Nature, Mental Health, and Ecotherapy

Nature, Mental Health, and Ecotherapy

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If you have found that you spend most of your time indoors, then you may like to know that your mental health may improve by going outside and spending time around nature. In fact, there is a type of therapy called ecotherapy that involves spending time in nature for the improvement of wellbeing. Check out BetterHelp to learn more about the benefits of different therapeutic techniques and to even find an online therapist.

Benefits of Nature

There is a growing body of research that indicates that there is a connection between the amount of time spent in nature and stress, anxiety, and depression. There is still no agreement on the reasons for the beneficial mental health effects, but studies on the brain activity after a walk outside in nature had positive changes when compared to those who walked in the city.

Interaction with nature may even have a positive effect. This means that just listening to nature sounds while you are inside may lower blood pressure and levels of cortisol. This can help to alleviate stress and anxiety.

Most of us work inside and do not have the time to spend hours of each day in the elements. However, it appears that it does not take much time outside to reap the beneficial effects. As little as two hours a week in nature may boost both mental and physical health. In fact, you may have a boost in your mood with just 5 minutes of outdoor exercise.

Types of Ecotherapy

Ecotherapy is the idea that people are connected to nature and the environment and that separating from nature can have negative effects on mental health and wellbeing. Going outside nurtures the natural connection we have with the earth and the environment.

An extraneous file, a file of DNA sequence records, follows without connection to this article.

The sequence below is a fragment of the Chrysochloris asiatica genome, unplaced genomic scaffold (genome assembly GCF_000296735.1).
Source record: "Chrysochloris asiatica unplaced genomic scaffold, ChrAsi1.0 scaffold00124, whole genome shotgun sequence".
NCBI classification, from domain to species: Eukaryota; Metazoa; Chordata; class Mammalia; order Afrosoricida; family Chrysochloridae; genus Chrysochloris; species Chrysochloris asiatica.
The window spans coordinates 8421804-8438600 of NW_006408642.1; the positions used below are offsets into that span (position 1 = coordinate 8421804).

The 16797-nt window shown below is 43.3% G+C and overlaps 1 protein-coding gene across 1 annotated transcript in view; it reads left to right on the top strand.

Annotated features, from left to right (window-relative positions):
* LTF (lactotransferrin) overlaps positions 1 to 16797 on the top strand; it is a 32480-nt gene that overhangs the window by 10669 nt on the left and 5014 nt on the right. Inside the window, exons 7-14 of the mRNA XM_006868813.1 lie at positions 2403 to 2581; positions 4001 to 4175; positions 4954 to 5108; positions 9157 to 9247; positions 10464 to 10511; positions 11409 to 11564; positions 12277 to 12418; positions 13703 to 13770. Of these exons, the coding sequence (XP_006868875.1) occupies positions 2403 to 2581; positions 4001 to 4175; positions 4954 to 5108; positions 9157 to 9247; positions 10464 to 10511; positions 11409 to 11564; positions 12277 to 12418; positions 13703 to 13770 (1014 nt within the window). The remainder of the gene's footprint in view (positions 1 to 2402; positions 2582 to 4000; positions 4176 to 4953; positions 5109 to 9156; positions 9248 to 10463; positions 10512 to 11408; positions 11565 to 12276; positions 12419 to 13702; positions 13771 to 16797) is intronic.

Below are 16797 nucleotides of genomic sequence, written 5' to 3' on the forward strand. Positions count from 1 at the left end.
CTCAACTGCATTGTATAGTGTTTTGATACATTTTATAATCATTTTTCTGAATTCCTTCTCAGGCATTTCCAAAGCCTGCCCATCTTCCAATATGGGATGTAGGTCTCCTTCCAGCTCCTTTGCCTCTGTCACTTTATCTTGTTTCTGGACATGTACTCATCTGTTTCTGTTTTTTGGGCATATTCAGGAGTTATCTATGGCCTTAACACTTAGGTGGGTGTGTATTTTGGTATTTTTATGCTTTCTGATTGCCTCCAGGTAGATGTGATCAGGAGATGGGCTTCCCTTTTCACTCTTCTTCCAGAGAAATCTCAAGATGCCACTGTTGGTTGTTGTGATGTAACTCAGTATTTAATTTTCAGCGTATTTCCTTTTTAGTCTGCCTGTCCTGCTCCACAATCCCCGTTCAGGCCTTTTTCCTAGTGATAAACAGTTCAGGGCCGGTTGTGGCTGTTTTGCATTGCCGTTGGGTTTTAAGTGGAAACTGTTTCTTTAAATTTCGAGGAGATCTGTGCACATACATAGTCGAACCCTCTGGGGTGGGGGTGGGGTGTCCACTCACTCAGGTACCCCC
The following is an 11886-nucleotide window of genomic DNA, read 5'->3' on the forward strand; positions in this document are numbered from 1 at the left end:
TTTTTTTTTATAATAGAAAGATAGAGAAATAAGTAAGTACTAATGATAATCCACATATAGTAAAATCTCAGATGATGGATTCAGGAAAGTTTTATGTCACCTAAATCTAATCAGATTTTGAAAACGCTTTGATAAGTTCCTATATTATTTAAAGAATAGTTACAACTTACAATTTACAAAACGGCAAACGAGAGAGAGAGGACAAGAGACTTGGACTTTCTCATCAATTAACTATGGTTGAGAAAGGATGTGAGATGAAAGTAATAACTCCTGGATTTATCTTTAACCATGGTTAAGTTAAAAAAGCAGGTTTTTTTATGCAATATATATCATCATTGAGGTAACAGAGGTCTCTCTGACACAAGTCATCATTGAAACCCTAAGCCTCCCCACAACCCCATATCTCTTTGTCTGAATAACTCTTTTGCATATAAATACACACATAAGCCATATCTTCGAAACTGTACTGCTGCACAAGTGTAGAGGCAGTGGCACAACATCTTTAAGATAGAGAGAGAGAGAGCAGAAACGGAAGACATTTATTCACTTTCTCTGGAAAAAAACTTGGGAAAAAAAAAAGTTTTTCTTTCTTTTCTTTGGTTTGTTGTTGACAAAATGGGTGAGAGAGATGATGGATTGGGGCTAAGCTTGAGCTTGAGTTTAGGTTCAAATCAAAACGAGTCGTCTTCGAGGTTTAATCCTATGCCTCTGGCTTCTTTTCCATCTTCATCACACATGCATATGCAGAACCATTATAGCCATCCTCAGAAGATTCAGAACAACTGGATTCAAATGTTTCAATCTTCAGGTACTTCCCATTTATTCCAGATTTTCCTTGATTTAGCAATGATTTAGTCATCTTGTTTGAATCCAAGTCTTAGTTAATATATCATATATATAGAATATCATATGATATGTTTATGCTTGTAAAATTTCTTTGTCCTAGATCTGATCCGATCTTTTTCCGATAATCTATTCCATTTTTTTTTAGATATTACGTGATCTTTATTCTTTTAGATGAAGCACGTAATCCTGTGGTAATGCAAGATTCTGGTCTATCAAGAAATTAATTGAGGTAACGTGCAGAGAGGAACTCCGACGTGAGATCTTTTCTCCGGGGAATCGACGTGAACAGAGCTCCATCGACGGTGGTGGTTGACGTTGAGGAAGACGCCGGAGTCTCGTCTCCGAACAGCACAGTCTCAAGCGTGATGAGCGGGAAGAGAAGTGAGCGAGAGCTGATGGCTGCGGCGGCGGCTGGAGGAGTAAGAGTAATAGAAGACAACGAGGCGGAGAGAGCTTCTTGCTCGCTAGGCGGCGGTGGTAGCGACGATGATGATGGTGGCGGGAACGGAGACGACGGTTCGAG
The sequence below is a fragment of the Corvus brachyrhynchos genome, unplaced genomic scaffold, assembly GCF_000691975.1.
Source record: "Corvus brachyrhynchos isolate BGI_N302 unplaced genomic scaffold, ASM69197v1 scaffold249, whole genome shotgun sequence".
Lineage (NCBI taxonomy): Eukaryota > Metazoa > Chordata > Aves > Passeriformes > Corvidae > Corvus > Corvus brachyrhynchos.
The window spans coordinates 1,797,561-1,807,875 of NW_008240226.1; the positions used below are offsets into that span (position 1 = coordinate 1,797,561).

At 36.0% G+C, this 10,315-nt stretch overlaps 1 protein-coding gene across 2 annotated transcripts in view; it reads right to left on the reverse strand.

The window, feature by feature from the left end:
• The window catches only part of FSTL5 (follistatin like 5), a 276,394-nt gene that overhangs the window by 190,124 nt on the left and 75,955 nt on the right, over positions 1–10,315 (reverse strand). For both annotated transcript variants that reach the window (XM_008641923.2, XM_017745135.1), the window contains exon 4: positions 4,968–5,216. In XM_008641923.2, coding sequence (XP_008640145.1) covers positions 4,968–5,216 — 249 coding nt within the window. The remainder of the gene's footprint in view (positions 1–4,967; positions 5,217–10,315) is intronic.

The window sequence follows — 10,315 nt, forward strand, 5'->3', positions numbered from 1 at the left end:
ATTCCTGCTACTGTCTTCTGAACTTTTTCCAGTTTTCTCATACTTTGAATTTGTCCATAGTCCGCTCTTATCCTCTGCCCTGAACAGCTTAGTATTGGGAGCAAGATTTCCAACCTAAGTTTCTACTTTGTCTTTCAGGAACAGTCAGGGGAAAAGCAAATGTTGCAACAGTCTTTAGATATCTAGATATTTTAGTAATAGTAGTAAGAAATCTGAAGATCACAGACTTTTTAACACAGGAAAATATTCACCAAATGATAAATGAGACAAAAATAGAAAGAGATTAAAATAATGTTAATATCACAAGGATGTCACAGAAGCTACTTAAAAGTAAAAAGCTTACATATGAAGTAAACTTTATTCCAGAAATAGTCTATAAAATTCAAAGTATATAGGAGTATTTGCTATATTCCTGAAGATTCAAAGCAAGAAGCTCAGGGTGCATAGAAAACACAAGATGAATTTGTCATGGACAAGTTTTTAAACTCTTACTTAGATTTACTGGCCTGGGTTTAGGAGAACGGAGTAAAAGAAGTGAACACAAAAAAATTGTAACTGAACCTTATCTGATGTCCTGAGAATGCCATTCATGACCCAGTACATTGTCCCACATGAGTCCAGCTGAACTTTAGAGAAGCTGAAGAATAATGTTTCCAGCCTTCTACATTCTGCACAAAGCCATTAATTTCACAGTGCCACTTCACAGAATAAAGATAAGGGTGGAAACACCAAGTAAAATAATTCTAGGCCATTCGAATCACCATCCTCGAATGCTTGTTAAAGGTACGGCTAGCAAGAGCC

There are different types of ecotherapy. They often involve activities spent outside in conjunction with a therapist or other mental health professional. Some approaches revolve around community aspects of nature as well.

One approach revolves around community gardening. The practice of gardening with other people can offer fulfillment and social interaction which can both be beneficial to mental health.

Adventure therapy can help to teach coping strategies to clients as they camp, hike, mountain climb, or do other activities while in nature. Some therapists will even tell their clients to spend more time outdoors to improve their mental health.

Forest bathing is another approach which encourages mindfulness in a forest setting. A lot of yoga and mindfulness groups meet outside in order to promote the connection with nature and the benefits that come with that connection.

Some ecotherapy techniques attempt to create a relationship with the environment by picking up trash, planting trees, or doing something else that benefits nature. This can help to promote fulfillment and purpose as well.

Ecotherapy Benefits

It is easy to get to nature, but what are the benefits of doing so. First, it offers more opportunity to talk and interact with other people which can be beneficial in a couple of ways. Not only is social interaction itself good for us but having a support system can be beneficial as well. This can help us avoid isolation and loneliness that often accompany mental illness.

Being outside can also help us exercise by providing motivation and make exercise seem less like a chore. Sometimes it can be difficult to have the motivation to go to the gym, but it can be fun to play a game of basketball or to run around outside with your child or even a pet. Just being outside in the sun can add to the great effects of exercise on our physical and mental health.

When we are outside in the environment, we are more likely to be mindful of our senses. There are also grounding, calming sounds in nature like the chirping of birds, the wind blowing through trees, or the sound of water splashing softly in a creek. This can help us leave behind the sights, smells, sounds, and frustrations that accompany the stressors of our everyday lives.

Conclusion

There are tons of ways to get back to nature and enjoy interaction with the environment. Planting some trees, flowers, or even produce can be fun and fulfilling. You can also take daily walks outdoors or just spend the evening outside watching the sun go down before bed. Doing anything you can to get outside and enjoy nature may help you improve your mental health and wellbeing.

Image Courtesy: theconversation.com

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